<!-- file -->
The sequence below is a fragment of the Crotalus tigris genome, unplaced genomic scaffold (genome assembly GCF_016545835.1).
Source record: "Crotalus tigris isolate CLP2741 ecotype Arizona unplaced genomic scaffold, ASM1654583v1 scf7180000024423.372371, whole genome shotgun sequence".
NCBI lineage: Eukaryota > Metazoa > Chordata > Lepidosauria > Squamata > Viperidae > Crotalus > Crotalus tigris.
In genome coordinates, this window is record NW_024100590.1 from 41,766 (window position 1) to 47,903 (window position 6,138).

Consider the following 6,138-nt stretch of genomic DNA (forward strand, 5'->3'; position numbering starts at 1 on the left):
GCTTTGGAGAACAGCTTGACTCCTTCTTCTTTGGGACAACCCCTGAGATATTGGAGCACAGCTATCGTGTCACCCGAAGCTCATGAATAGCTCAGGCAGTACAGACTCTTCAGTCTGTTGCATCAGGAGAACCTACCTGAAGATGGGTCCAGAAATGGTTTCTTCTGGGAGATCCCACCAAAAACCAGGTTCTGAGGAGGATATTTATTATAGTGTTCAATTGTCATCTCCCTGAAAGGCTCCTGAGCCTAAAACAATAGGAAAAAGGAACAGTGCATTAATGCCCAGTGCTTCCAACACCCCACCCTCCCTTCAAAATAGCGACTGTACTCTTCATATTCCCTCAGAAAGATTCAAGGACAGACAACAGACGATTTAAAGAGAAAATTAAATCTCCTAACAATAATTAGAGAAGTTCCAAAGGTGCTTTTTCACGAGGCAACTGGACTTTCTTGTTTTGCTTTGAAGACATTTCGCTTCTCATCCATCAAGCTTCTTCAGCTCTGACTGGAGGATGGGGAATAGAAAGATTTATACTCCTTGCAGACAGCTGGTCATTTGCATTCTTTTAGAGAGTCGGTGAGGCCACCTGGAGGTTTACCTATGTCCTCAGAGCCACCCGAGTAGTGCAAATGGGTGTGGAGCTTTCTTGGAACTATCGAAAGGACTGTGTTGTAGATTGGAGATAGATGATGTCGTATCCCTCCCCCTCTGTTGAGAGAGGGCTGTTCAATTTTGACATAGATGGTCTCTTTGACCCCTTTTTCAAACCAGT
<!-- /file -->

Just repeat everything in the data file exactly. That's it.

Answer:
The sequence below is a fragment of the Crotalus tigris genome, unplaced genomic scaffold (genome assembly GCF_016545835.1).
Source record: "Crotalus tigris isolate CLP2741 ecotype Arizona unplaced genomic scaffold, ASM1654583v1 scf7180000024423.372371, whole genome shotgun sequence".
NCBI lineage: Eukaryota > Metazoa > Chordata > Lepidosauria > Squamata > Viperidae > Crotalus > Crotalus tigris.
In genome coordinates, this window is record NW_024100590.1 from 41,766 (window position 1) to 47,903 (window position 6,138).

Consider the following 6,138-nt stretch of genomic DNA (forward strand, 5'->3'; position numbering starts at 1 on the left):
GCTTTGGAGAACAGCTTGACTCCTTCTTCTTTGGGACAACCCCTGAGATATTGGAGCACAGCTATCGTGTCACCCGAAGCTCATGAATAGCTCAGGCAGTACAGACTCTTCAGTCTGTTGCATCAGGAGAACCTACCTGAAGATGGGTCCAGAAATGGTTTCTTCTGGGAGATCCCACCAAAAACCAGGTTCTGAGGAGGATATTTATTATAGTGTTCAATTGTCATCTCCCTGAAAGGCTCCTGAGCCTAAAACAATAGGAAAAAGGAACAGTGCATTAATGCCCAGTGCTTCCAACACCCCACCCTCCCTTCAAAATAGCGACTGTACTCTTCATATTCCCTCAGAAAGATTCAAGGACAGACAACAGACGATTTAAAGAGAAAATTAAATCTCCTAACAATAATTAGAGAAGTTCCAAAGGTGCTTTTTCACGAGGCAACTGGACTTTCTTGTTTTGCTTTGAAGACATTTCGCTTCTCATCCATCAAGCTTCTTCAGCTCTGACTGGAGGATGGGGAATAGAAAGATTTATACTCCTTGCAGACAGCTGGTCATTTGCATTCTTTTAGAGAGTCGGTGAGGCCACCTGGAGGTTTACCTATGTCCTCAGAGCCACCCGAGTAGTGCAAATGGGTGTGGAGCTTTCTTGGAACTATCGAAAGGACTGTGTTGTAGATTGGAGATAGATGATGTCGTATCCCTCCCCCTCTGTTGAGAGAGGGCTGTTCAATTTTGACATAGATGGTCTCTTTGACCCCTTTTTCAAACCAGT